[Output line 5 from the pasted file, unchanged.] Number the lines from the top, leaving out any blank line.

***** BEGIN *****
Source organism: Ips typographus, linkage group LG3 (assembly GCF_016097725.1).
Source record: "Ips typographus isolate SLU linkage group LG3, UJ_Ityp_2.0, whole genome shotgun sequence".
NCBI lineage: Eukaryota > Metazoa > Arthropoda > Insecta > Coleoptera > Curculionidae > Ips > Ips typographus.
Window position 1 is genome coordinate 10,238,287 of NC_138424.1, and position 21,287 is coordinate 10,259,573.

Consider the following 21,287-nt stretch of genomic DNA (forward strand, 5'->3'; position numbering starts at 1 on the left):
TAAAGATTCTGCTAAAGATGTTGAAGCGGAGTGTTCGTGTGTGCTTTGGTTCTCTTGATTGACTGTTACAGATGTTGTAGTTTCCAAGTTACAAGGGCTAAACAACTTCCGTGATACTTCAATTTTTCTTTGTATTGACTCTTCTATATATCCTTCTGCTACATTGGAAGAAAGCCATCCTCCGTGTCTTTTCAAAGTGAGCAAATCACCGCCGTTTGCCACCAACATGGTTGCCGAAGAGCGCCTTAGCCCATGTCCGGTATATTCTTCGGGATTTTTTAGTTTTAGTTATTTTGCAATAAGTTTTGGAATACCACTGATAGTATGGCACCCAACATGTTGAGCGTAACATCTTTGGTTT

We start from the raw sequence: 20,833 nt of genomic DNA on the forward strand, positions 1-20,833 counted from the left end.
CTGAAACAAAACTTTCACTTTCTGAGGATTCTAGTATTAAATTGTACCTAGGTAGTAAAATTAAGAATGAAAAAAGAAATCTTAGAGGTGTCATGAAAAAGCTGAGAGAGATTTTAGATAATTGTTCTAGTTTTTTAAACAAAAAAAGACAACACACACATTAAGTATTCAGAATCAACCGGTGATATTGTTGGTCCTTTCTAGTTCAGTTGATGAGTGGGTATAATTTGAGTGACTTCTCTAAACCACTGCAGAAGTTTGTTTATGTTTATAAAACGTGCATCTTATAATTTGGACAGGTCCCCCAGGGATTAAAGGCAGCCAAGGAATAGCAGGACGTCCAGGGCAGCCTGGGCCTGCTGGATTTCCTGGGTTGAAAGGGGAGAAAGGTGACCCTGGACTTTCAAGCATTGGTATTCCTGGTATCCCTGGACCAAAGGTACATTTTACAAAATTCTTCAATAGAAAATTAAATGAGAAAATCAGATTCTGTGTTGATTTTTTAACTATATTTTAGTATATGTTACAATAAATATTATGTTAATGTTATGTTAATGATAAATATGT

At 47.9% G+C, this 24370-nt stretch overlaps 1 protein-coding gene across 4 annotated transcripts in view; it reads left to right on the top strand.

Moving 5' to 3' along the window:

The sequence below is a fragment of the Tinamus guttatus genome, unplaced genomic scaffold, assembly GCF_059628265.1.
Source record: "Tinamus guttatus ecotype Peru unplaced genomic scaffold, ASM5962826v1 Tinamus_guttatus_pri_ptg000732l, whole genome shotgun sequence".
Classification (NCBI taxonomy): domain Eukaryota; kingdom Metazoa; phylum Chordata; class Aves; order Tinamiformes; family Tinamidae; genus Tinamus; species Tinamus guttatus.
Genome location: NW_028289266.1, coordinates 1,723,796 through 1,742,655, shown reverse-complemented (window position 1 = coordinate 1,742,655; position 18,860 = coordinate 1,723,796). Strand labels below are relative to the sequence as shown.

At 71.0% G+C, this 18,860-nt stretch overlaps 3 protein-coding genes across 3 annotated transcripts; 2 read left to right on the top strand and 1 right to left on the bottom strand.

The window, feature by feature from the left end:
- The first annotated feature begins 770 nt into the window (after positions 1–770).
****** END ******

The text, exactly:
Consider the following 21,287-nt stretch of genomic DNA (forward strand, 5'->3'; position numbering starts at 1 on the left):